By: Willy Goellner, Chairman & Founder—Advanced Machine & Engineering/AMSAW
Circular metal saws, or cold saws, are sawing machines that cut materials with high speed steel (HSS) carbide or cermet-tipped, circular saw blades. Smaller diameter blades are known as one-way blades because they are scrapped once they become dull. Larger diameter blades can be re-sharpened and reused multiple times.
The blades of cold saws cut material at higher rotational speeds to create a high chip load per tooth. Cold saws don’t require flood coolant because the heat generated by the cutting action is transferred to the chips. The chips are ejected by centrifugal forces of the rotating blade. This process allows both the blade and the cut material to remain cool, hence the name “cold saws”—but beware of the chips. Depending on the alloy, they can be red hot.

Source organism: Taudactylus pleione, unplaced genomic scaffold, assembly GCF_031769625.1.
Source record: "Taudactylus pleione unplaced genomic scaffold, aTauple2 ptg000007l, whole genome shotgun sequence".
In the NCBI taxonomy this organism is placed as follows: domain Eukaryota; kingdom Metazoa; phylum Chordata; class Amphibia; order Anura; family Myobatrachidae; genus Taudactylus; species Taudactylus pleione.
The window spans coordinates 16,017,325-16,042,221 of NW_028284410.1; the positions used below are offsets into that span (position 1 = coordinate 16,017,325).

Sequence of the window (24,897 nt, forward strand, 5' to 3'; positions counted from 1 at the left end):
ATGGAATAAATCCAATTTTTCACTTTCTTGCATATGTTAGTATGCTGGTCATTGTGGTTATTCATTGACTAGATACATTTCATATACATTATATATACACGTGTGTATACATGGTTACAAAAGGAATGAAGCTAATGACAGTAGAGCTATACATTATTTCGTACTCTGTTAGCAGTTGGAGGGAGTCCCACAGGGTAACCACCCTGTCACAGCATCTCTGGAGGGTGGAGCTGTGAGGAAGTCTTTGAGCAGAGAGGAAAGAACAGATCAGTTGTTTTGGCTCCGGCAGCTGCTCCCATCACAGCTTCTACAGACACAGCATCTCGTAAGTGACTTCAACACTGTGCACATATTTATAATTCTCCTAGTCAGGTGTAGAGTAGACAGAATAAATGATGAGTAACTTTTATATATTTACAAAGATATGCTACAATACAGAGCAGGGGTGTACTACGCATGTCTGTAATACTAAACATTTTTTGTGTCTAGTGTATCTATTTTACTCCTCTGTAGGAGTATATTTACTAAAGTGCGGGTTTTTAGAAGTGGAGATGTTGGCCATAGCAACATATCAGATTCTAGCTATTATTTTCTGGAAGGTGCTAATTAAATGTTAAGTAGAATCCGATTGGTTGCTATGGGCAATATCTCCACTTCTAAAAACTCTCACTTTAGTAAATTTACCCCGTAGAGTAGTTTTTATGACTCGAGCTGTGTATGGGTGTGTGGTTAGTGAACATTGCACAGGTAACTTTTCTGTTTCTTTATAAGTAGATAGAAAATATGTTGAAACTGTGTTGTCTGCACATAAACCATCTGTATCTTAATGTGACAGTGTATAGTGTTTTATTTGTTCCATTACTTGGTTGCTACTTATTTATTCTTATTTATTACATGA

At an international machine tool show during some test cutting, a hot chip fell on my head. I did not feel it, but I smelled burnt hair. When it had burned through the hair, it was still hot enough to burn into my skin. OUCH! It was an experience I will never forget, and now I wear head protection during test cuts.
The use of Minimum Quantity Lubrication (MQL) on colds saws prevents heat build up through friction reduction. MQL keeps the tool cooler and reduces tool wear as chips expelle.
Cold Saws vs. Hot Saws
Hot saws are an alternative to cold saws. Friction saws and abrasive saws are considered hot saws due to their hot cutting actions.
Friction saws feature hardened, high carbon circular blades with a variety of sharpened teeth. The teeth cut material by creating friction from the rotating blade. This cutting action melts the material while oxidizing and burning it away.
Abrasive saws are very similar to friction saws except the material gets abraded in form of grinding dust. Abrasive cutting expands both the blade and the material being cut, producing more heat through friction, and increasing blade wear and energy consumption.
It's only fair to share...